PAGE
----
“Korean language teachers cannot avoid competition with Chinese- and Japanese-language teachers in good faith. Many young students prefer learning Japanese because they tend to get easily attracted to the country’s culture, and the Chinese government is very proactive in promoting their own language abroad as a key state policy. However, Korean falls into neither category. That is why Korean-language teachers have to work twice as hard as other Asian language teachers to encourage students.”
At a book release party held on Sept. 1, a Korean language teacher, Jounghye Rhi, at East-West School of International Studies in Flushing, Queens, shared her own experience, which appears in the book, “Korean-Language Teachers in New York.”
Rhi was one of 15 Korean-language teachers whose personal narratives are featured in the book, which was published in June by the Bookorea publishing company in South Korea. At nearly 300 pages, the book contains autobiographical essays of teachers at Korean weekend schools and public schools in New York and New Jersey. Stories range from how they became a Korean-language teacher to the difficulties of being this particular type of teacher in the U.S.
“This book will be a useful tool for policymakers and scholars in South Korea to understand how Korean immigrants in the U.S. pass down their heritage, Hangul (the Korean alphabet), to the second generation of Korean Americans, and how much effort they’ve been making to introduce their mother language to U.S. schools,” said Profressor Pyong Gap Min, director of the Research Center for Korean Community at Queens College and co-editor of the book.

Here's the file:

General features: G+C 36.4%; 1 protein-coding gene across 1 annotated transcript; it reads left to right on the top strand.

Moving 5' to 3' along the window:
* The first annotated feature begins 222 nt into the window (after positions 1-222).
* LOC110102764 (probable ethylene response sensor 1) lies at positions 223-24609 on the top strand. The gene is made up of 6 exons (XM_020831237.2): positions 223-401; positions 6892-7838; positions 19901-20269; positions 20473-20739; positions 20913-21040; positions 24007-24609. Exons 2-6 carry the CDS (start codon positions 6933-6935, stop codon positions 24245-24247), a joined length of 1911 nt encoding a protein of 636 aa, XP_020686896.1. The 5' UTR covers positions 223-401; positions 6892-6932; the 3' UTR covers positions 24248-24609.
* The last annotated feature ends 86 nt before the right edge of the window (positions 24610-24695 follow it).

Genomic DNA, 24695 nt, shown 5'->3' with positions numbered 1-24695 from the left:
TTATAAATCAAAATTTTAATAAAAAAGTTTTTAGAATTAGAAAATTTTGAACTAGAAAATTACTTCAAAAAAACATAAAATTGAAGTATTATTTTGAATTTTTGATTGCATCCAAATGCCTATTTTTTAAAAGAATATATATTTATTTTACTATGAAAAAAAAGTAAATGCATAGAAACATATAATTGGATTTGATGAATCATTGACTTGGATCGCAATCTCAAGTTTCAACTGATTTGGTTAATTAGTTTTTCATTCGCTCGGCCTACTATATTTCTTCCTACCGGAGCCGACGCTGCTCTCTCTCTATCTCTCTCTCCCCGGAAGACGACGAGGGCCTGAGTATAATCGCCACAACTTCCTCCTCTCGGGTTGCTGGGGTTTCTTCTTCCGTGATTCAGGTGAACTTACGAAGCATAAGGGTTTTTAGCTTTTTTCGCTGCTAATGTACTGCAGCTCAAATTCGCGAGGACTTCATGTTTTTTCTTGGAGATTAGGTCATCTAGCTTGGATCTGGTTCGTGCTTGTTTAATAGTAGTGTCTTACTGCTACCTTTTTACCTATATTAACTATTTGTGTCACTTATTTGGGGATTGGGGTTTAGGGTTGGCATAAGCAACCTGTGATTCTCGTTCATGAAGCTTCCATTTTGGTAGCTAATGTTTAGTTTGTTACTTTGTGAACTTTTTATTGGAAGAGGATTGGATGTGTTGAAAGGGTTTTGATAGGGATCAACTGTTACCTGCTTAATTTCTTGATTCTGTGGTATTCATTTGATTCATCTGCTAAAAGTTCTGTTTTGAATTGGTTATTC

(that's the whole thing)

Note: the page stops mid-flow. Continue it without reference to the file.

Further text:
Professor Min began working on this book in early 2014 as an extension of his own academic study about Korean-language teachers in New York. As he conducted numerous interviews with the teachers during the course of the study, he was impressed by their dedication to introduce Hangul to both Korean and non-Korean children.
Most Korean-language teachers came to the U.S. at an early age, which is typically called the “1.5 (between the first and the second) generation,” enabling them to be bilingual in both Korean and English.
“As an immigrant who came to this county at the age of 16, I had thought that I was clumsy about both Korean and American culture,” said Hyunjoo Hwang, principal of the New Jersey Korean School, who is also featured in the book. “However, as a Korean-language teacher, I was lucky enough to be able to meet other teachers at schools who shared similar life stories with me. This opened up another world for me, one where I don’t feel completely isolated and where we can understand how important our generation’s role is to the school.”